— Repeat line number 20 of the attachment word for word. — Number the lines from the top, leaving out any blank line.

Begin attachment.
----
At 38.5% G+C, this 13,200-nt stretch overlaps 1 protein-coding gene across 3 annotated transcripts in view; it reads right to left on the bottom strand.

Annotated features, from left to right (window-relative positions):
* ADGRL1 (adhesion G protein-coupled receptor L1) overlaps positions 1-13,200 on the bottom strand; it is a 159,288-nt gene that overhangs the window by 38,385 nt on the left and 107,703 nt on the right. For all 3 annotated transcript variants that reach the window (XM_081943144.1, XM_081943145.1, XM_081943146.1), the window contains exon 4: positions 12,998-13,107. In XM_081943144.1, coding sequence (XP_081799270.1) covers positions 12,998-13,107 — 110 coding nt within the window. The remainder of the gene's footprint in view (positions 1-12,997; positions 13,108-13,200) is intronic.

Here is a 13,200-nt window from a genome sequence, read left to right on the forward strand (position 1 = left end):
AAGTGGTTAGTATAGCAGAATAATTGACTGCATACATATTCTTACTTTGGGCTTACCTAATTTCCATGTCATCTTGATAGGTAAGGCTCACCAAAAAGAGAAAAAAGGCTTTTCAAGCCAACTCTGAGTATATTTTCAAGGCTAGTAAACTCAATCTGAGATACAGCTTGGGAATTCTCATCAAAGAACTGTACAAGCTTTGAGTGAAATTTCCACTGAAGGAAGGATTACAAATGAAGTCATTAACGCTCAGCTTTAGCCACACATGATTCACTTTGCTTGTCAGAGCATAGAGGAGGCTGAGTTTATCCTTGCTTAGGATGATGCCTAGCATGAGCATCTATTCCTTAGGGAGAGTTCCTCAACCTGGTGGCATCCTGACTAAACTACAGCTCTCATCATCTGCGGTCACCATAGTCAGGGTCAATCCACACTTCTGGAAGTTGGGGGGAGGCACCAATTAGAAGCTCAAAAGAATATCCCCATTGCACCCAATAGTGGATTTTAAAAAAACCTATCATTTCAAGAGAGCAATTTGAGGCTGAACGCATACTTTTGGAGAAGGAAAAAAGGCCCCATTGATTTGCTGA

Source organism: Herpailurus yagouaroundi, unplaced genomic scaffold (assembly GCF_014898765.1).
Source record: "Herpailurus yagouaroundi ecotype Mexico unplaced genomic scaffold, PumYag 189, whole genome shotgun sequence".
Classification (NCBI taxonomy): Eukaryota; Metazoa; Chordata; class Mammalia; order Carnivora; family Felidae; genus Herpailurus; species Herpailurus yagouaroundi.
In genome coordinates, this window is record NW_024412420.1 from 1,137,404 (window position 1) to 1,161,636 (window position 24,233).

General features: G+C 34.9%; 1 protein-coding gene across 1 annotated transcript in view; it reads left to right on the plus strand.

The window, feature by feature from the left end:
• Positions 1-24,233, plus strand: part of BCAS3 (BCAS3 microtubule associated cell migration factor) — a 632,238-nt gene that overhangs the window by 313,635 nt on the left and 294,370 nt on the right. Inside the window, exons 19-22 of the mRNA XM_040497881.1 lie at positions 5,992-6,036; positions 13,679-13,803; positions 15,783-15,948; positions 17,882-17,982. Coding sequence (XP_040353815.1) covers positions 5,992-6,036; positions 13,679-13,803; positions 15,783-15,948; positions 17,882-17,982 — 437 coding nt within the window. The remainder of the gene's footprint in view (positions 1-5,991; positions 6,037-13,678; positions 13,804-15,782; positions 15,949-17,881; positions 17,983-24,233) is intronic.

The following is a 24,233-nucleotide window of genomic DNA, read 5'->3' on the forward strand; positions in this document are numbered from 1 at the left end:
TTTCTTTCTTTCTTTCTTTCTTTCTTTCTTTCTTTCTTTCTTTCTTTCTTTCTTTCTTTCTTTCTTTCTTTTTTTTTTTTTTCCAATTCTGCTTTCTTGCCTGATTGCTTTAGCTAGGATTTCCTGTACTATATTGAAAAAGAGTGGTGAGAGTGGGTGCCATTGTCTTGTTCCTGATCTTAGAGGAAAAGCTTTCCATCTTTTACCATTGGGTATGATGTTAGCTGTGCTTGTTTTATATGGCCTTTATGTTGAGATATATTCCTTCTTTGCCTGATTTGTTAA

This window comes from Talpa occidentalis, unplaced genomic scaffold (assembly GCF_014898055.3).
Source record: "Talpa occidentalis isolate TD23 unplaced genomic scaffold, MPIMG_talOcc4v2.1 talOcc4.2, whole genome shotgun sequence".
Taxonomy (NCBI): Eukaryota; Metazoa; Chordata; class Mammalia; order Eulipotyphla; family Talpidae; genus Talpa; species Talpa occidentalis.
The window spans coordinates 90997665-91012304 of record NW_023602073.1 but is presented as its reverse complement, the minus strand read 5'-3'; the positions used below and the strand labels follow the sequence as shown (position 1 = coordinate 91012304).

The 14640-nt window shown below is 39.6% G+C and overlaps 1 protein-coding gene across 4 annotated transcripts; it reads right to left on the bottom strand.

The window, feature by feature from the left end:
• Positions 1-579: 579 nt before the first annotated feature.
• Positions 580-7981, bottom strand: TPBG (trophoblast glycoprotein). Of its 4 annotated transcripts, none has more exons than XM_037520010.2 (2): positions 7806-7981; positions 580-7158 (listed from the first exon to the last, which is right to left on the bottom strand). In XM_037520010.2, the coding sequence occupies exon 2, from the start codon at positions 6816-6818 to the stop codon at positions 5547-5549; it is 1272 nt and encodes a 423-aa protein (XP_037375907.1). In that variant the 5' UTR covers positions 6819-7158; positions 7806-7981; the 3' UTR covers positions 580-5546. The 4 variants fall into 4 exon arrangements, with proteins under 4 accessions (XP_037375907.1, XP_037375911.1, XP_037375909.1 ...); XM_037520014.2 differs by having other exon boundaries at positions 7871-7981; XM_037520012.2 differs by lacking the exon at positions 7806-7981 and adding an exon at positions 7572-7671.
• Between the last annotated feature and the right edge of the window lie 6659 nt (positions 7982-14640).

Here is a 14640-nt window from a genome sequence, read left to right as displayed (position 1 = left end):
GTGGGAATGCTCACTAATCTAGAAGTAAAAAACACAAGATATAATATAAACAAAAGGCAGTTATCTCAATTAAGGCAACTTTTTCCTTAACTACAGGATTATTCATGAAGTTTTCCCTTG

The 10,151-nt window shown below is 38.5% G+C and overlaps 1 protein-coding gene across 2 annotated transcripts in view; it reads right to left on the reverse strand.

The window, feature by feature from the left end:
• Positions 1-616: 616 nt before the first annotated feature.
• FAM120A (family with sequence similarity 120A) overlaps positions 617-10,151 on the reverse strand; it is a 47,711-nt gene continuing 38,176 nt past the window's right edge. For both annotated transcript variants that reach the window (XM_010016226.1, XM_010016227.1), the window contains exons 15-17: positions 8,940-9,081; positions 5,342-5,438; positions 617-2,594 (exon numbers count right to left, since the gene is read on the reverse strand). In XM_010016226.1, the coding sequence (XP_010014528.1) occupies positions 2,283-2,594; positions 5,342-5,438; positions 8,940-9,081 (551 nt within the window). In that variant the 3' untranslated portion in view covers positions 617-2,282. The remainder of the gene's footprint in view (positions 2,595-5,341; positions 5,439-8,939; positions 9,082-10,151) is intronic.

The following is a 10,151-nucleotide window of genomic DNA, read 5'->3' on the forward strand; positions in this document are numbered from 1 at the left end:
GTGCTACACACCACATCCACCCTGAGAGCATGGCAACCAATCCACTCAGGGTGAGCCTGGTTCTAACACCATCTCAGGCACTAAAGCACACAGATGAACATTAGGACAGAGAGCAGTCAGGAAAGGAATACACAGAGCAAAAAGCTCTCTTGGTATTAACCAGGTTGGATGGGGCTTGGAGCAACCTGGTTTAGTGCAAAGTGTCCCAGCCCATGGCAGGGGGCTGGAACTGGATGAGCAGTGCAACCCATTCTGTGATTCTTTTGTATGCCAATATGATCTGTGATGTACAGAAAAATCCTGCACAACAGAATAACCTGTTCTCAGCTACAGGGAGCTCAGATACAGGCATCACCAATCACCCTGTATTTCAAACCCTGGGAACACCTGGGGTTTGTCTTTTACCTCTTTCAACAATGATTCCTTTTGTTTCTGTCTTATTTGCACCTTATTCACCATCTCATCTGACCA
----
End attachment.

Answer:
The window, feature by feature from the left end: